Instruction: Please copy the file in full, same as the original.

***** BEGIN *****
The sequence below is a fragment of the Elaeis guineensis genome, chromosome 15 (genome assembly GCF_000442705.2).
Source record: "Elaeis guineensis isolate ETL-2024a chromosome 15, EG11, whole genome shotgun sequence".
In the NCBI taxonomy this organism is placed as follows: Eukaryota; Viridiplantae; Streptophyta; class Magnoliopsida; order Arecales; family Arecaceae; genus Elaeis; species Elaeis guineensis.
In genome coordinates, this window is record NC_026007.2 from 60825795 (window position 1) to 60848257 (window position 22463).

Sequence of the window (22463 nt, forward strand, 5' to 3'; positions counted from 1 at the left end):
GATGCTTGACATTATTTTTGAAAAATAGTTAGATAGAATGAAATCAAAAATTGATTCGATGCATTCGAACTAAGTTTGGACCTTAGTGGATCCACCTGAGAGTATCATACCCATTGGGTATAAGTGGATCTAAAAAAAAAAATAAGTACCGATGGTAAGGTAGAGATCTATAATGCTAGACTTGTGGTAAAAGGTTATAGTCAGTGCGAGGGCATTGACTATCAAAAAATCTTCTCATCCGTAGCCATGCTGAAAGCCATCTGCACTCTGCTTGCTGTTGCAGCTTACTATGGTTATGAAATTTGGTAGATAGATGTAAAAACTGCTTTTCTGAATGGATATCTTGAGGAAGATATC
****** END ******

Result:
The sequence below is a fragment of the Elaeis guineensis genome, chromosome 15 (genome assembly GCF_000442705.2).
Source record: "Elaeis guineensis isolate ETL-2024a chromosome 15, EG11, whole genome shotgun sequence".
In the NCBI taxonomy this organism is placed as follows: Eukaryota; Viridiplantae; Streptophyta; class Magnoliopsida; order Arecales; family Arecaceae; genus Elaeis; species Elaeis guineensis.
In genome coordinates, this window is record NC_026007.2 from 60825795 (window position 1) to 60848257 (window position 22463).

Sequence of the window (22463 nt, forward strand, 5' to 3'; positions counted from 1 at the left end):
GATGCTTGACATTATTTTTGAAAAATAGTTAGATAGAATGAAATCAAAAATTGATTCGATGCATTCGAACTAAGTTTGGACCTTAGTGGATCCACCTGAGAGTATCATACCCATTGGGTATAAGTGGATCTAAAAAAAAAAATAAGTACCGATGGTAAGGTAGAGATCTATAATGCTAGACTTGTGGTAAAAGGTTATAGTCAGTGCGAGGGCATTGACTATCAAAAAATCTTCTCATCCGTAGCCATGCTGAAAGCCATCTGCACTCTGCTTGCTGTTGCAGCTTACTATGGTTATGAAATTTGGTAGATAGATGTAAAAACTGCTTTTCTGAATGGATATCTTGAGGAAGATATC